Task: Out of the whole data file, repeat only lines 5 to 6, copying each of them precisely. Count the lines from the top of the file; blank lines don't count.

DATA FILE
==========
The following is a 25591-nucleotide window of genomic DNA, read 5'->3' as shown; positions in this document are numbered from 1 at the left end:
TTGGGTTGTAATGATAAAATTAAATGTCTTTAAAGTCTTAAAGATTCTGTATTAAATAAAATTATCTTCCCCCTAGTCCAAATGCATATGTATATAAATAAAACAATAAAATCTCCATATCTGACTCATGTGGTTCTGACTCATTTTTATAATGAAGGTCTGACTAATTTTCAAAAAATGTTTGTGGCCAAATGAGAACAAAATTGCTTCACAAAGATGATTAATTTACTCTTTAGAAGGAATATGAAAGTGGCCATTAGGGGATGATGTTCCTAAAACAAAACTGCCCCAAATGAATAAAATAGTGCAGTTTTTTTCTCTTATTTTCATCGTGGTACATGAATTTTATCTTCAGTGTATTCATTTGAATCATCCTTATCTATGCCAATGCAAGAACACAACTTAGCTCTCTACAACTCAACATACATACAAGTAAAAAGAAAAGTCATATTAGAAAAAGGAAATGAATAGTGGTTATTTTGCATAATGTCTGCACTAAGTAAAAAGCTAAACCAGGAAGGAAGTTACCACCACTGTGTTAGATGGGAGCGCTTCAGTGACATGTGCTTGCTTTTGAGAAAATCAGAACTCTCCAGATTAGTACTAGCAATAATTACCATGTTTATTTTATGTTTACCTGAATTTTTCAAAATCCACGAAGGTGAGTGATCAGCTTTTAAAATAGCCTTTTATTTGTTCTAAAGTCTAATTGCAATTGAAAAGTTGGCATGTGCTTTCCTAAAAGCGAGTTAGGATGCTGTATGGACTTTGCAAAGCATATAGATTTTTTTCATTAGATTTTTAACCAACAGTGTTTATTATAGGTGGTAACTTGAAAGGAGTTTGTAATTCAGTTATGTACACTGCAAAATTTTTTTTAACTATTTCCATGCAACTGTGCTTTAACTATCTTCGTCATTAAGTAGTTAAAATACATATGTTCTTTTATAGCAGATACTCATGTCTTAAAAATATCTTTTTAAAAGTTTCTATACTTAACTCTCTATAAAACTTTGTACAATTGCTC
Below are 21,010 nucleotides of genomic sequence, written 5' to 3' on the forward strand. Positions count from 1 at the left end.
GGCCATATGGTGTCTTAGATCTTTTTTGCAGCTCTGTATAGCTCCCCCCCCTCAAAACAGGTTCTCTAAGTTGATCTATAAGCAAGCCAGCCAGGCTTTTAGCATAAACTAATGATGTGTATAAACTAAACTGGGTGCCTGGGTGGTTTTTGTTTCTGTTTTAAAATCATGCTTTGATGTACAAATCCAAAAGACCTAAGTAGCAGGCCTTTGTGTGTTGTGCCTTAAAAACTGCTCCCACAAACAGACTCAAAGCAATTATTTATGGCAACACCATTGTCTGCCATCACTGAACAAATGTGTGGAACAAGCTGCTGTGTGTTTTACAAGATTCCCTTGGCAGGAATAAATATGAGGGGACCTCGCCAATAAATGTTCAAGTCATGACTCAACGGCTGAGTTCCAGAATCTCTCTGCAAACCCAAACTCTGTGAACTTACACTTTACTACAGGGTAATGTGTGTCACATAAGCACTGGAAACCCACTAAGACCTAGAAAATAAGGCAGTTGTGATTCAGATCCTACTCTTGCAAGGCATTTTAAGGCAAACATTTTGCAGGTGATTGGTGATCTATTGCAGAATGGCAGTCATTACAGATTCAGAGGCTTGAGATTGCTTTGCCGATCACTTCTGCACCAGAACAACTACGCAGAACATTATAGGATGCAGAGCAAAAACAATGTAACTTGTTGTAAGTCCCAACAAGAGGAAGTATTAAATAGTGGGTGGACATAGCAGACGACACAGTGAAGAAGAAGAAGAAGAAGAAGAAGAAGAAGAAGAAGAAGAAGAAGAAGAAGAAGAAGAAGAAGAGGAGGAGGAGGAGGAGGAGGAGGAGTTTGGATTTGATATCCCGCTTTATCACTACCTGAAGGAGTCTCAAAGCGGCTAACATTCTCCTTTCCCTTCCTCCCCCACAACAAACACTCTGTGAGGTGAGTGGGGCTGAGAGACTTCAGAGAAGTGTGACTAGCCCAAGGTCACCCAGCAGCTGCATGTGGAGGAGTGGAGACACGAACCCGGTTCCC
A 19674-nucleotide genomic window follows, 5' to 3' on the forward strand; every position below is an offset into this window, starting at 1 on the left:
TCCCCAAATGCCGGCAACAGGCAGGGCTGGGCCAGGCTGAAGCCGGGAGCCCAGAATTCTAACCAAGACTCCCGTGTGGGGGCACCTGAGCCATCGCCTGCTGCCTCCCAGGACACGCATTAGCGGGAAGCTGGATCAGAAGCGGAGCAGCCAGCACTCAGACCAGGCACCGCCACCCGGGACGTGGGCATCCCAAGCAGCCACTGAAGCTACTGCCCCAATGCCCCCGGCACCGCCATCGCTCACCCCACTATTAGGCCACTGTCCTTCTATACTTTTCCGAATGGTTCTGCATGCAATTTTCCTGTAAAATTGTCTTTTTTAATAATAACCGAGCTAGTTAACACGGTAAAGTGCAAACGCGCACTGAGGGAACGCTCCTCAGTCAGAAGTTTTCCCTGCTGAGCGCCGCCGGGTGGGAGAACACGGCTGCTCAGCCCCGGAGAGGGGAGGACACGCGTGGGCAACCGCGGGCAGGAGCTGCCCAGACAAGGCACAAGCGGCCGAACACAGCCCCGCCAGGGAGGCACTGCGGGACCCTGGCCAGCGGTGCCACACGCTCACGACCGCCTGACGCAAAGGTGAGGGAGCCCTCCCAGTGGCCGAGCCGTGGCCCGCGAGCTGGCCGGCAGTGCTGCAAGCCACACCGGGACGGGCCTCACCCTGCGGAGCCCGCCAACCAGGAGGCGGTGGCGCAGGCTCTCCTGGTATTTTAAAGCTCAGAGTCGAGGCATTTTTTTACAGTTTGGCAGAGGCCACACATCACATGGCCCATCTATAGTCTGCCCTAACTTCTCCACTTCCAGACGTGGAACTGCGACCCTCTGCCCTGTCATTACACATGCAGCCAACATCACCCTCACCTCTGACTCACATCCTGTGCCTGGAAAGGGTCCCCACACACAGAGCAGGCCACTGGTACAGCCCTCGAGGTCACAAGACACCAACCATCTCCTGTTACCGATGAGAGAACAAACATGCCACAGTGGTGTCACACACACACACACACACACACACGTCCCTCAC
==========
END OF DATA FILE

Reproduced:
A 19674-nucleotide genomic window follows, 5' to 3' on the forward strand; every position below is an offset into this window, starting at 1 on the left:
TCCCCAAATGCCGGCAACAGGCAGGGCTGGGCCAGGCTGAAGCCGGGAGCCCAGAATTCTAACCAAGACTCCCGTGTGGGGGCACCTGAGCCATCGCCTGCTGCCTCCCAGGACACGCATTAGCGGGAAGCTGGATCAGAAGCGGAGCAGCCAGCACTCAGACCAGGCACCGCCACCCGGGACGTGGGCATCCCAAGCAGCCACTGAAGCTACTGCCCCAATGCCCCCGGCACCGCCATCGCTCACCCCACTATTAGGCCACTGTCCTTCTATACTTTTCCGAATGGTTCTGCATGCAATTTTCCTGTAAAATTGTCTTTTTTAATAATAACCGAGCTAGTTAACACGGTAAAGTGCAAACGCGCACTGAGGGAACGCTCCTCAGTCAGAAGTTTTCCCTGCTGAGCGCCGCCGGGTGGGAGAACACGGCTGCTCAGCCCCGGAGAGGGGAGGACACGCGTGGGCAACCGCGGGCAGGAGCTGCCCAGACAAGGCACAAGCGGCCGAACACAGCCCCGCCAGGGAGGCACTGCGGGACCCTGGCCAGCGGTGCCACACGCTCACGACCGCCTGACGCAAAGGTGAGGGAGCCCTCCCAGTGGCCGAGCCGTGGCCCGCGAGCTGGCCGGCAGTGCTGCAAGCCACACCGGGACGGGCCTCACCCTGCGGAGCCCGCCAACCAGGAGGCGGTGGCGCAGGCTCTCCTGGTATTTTAAAGCTCAGAGTCGAGGCATTTTTTTACAGTTTGGCAGAGGCCACACATCACATGGCCCATCTATAGTCTGCCCTAACTTCTCCACTTCCAGACGTGGAACTGCGACCCTCTGCCCTGTCATTACACATGCAGCCAACATCACCCTCACCTCTGACTCACATCCTGTGCCTGGAAAGGGTCCCCACACACAGAGCAGGCCACTGGTACAGCCCTCGAGGTCACAAGACACCAACCATCTCCTGTTACCGATGAGAGAACAAACATGCCACAGTGGTGTCACACACACACACACACACACACACGTCCCTCAC